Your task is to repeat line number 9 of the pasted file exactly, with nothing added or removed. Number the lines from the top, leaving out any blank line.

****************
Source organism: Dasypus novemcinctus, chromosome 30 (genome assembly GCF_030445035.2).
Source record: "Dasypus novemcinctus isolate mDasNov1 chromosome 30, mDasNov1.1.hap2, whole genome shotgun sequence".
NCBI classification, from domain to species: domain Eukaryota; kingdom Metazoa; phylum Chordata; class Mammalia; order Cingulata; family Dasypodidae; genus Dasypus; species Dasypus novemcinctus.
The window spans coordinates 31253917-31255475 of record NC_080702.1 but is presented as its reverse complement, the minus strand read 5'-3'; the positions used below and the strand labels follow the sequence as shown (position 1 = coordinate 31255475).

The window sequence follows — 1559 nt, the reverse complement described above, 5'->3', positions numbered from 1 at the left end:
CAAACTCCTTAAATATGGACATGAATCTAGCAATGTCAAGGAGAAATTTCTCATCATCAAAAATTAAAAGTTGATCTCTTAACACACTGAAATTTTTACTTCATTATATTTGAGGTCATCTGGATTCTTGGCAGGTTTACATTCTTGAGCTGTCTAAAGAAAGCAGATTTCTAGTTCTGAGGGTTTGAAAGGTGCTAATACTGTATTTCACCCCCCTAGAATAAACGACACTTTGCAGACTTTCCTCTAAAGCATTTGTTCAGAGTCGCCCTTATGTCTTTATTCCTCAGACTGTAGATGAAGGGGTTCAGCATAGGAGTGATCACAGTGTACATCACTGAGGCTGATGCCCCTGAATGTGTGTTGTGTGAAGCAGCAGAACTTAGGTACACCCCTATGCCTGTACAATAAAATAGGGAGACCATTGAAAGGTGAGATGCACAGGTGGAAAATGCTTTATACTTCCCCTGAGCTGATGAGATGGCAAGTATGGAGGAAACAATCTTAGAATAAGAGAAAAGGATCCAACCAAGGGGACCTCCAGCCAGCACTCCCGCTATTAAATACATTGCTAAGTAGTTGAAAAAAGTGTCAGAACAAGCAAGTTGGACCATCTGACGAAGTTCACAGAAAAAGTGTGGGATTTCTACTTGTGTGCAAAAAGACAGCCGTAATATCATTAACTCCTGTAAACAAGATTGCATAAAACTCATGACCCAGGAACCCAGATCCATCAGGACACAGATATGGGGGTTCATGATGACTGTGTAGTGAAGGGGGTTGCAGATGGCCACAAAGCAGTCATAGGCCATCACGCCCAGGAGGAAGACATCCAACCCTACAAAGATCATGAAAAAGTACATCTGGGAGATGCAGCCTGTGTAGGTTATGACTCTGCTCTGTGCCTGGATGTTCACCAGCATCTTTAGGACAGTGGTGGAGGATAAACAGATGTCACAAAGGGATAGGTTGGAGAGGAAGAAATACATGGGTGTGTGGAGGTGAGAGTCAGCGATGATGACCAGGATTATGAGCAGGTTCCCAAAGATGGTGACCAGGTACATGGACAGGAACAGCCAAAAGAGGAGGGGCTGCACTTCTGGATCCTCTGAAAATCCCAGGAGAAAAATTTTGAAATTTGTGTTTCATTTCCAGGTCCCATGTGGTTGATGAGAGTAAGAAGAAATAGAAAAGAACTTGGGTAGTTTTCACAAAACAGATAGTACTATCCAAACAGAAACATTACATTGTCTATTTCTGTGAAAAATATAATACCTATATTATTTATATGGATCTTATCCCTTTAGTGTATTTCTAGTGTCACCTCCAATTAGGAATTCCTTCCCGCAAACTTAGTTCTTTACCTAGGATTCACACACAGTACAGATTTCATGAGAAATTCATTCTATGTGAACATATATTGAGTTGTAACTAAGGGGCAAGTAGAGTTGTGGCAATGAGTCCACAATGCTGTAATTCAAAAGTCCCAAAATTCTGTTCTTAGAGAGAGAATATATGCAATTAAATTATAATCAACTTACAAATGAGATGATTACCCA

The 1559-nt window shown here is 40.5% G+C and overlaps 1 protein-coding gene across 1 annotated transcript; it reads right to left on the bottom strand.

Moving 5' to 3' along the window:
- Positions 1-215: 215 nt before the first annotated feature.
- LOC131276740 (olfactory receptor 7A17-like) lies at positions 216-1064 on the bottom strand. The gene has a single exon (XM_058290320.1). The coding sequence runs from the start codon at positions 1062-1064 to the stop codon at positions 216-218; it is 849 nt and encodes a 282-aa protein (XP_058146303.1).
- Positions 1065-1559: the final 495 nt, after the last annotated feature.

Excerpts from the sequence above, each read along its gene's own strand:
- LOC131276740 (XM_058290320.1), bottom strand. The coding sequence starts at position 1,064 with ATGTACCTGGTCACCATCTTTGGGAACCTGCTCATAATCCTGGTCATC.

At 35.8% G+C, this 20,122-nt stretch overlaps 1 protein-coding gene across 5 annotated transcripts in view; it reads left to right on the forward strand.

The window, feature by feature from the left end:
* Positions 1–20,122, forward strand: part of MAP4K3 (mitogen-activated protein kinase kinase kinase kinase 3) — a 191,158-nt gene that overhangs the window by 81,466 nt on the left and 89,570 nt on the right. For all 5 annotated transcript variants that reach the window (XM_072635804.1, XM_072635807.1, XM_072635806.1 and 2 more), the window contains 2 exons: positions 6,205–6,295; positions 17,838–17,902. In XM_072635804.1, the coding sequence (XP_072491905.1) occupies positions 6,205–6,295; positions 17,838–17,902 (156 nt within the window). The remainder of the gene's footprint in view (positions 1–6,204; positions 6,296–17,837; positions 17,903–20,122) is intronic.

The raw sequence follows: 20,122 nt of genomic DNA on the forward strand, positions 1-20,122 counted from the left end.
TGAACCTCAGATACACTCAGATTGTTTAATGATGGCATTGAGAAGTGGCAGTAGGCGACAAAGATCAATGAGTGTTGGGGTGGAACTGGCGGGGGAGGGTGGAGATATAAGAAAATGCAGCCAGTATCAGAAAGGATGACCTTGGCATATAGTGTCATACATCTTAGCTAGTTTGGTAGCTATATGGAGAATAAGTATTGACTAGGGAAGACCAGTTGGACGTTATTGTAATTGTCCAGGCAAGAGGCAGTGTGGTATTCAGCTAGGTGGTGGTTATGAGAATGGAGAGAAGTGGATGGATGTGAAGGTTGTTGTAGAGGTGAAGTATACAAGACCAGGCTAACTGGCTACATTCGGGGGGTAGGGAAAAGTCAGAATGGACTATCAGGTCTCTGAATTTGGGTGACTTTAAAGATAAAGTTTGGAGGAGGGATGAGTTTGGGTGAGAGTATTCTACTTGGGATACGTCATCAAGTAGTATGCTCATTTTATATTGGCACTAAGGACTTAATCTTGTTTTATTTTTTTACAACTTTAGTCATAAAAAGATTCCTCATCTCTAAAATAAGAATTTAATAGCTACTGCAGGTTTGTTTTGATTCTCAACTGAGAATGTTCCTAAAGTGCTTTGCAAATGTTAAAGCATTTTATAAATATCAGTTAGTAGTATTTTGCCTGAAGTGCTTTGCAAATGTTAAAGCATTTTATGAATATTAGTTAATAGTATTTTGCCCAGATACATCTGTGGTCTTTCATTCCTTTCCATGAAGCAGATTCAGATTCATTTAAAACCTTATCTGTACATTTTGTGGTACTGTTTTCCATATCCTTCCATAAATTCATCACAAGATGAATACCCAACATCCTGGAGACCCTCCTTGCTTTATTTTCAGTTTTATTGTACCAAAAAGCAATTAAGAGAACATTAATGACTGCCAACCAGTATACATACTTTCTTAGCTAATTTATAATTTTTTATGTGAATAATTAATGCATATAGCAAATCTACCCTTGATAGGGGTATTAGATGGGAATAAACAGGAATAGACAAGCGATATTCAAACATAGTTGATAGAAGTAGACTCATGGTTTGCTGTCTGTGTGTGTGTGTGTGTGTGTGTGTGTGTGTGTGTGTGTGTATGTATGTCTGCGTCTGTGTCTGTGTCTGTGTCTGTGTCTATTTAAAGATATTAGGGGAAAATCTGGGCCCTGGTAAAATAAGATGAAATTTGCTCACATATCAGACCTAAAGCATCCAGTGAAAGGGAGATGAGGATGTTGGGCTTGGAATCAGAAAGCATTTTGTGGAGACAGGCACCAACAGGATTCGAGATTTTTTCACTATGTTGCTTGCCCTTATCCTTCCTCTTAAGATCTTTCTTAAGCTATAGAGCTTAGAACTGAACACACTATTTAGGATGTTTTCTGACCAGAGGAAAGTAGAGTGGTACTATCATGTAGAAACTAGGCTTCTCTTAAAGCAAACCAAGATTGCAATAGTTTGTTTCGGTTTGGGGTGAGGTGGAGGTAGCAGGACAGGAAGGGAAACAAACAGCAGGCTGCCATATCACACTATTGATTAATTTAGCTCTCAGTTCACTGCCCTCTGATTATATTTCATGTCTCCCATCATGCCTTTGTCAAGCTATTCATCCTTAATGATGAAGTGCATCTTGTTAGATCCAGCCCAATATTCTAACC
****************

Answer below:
- Positions 1-215: 215 nt before the first annotated feature.